Joining rectilinear forms with a twist, UNStudio’s VilLA NM, in upstate New York, captures the landscape in gold reflections
The client, a New York–based developer with a young family, had a clear goal: a weekend house “as exciting as anything by Neutra and Schindler.” With VilLA NM, he got it—in spades. The flat-roofed, taut, planar house in upstate New York, designed by UNStudio, of Amsterdam, both evokes its predecessors and pushes their architectonic qualities into a new realm.
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Whereas the Modernist structures of the early-to-mid-20th century emanated from simple rectangles that seemed to float above a grassy lawn or perch on a craggy cliff, something else is going on here. If the south elevation brings to mind Mies van der Rohe’s Farnsworth House (1951) coupled with Philip Johnson’s Glass House (1949), or the stepped massing to the north harks back to Schindler’s Lovell House (1926), then what about that curved middle section? While the original architectural paradigms define the box-on-a-rock category, this villa is a box-on-a-rock-with-a-twist. The singular insertion of what UNStudio principal Ben van Berkel calls a “bloblike moment” causes “a simple shoe-box shape to bifurcate into two separate volumes, one clinging to the northern slope, the other detaching itself from the ground to leave room underneath for a covered parking space.” Not only does the new prototype assume a more complex spatial relationship to the land, it creates quite a different interior environment.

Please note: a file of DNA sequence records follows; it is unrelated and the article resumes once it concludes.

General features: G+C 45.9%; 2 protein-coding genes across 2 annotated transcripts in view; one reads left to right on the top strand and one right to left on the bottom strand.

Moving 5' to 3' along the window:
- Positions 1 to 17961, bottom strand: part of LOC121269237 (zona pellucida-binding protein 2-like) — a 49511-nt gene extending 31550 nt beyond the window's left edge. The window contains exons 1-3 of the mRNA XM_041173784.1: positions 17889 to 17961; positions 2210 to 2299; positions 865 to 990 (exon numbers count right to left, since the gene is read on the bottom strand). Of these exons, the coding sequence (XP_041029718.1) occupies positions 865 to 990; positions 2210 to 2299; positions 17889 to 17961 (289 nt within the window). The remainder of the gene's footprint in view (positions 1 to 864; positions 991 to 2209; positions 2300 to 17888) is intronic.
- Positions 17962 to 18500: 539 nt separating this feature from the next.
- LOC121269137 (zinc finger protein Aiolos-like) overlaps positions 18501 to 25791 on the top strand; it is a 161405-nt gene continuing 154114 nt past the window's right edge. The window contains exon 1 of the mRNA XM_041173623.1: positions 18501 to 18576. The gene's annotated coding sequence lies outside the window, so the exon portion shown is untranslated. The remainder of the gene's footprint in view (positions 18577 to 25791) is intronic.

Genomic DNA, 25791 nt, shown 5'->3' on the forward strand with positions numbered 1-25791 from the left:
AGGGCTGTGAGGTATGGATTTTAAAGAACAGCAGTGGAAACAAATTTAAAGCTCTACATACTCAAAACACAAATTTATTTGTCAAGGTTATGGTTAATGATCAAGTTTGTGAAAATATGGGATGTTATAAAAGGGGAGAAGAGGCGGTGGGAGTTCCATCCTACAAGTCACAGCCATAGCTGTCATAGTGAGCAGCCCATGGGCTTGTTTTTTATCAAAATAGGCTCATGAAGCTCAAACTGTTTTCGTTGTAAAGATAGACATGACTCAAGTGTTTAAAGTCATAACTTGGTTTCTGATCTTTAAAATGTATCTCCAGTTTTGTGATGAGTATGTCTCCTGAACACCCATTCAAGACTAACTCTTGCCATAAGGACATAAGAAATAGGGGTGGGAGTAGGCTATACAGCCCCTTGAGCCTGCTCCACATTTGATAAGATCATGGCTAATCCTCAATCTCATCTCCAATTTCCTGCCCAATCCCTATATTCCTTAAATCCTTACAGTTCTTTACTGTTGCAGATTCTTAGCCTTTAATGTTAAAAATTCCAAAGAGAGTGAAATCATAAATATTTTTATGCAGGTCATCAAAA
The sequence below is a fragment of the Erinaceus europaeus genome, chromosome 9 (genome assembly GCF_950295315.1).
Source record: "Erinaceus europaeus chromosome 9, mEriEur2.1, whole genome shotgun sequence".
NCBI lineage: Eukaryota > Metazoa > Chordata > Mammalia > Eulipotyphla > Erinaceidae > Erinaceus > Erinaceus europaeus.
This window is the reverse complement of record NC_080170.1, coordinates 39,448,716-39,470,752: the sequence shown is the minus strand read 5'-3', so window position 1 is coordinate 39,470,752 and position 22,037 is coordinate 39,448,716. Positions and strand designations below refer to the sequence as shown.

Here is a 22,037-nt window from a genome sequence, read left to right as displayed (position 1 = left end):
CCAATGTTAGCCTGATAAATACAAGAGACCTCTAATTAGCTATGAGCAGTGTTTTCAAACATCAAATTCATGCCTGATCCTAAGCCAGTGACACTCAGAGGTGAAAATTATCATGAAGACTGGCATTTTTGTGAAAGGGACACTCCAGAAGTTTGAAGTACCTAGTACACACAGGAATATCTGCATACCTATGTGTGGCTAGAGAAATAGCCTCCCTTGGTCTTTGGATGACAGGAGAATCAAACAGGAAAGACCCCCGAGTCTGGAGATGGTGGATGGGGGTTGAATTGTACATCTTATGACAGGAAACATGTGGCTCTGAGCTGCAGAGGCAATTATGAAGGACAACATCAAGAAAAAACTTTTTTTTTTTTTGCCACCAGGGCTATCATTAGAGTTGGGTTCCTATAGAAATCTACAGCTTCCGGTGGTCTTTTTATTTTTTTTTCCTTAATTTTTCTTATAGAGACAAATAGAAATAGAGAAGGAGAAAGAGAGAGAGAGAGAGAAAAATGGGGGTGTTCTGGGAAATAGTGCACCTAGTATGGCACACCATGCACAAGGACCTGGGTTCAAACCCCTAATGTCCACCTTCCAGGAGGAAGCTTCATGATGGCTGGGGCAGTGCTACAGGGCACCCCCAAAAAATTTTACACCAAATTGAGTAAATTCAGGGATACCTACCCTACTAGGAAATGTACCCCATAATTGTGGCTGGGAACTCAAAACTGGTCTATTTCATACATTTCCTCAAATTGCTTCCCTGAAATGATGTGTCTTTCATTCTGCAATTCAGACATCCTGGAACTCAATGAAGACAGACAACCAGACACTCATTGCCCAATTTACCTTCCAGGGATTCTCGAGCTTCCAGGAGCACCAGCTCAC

The client and his wife, both aficionados of current design and art, encountered the work of UNStudio, headed by van Berkel and Caroline Bos, at the Museum of Modern Art’s 1999 Unprivate House exhibition. There, the couple (who themselves are very private) were drawn to the display of the firm’s attenuated Möbius House, built in Het Gooi, the Netherlands, in 1998, and inspired by the Möbius strip, the single-surface topological model. As van Berkel recalls, “They were fascinated by the way the design wove together living, working, and sleeping activities in a continuous movement.”
Photo © UNStudio; UNStudio's Ben vanBerkel
The client found 2 acres on a hilltop that commands spectacular views of rolling pastures and forests with no other houses in sight. Both he and his wife, who are originally from Russia, welcome changing seasons and wanted to watch turning leaves and falling snow while inside the house. The architects happily responded with what they called a “viewfinder dacha”—a 3,600-square-foot villa, which dramatically embraces the surrounding landscape through expansive glass walls.
But more unexpected are the swooping interior spaces forming the core of the house, which you first detect as you approach the front door and carport, tucked under the cantilevered bedroom wing: Here, the exterior wall of the south end lifts up in a gentle curve to meet the soffit above the entrance.
UNStudio: Evolution of Space, featuring the VilLA NM among other projects, is on view at the Yale School of Architecture Gallery, Yale University, New Haven, CT until May 4, 2007. The exhibition was originated by the Deutsches Architekturmuseum in Frankfurt, Germany.
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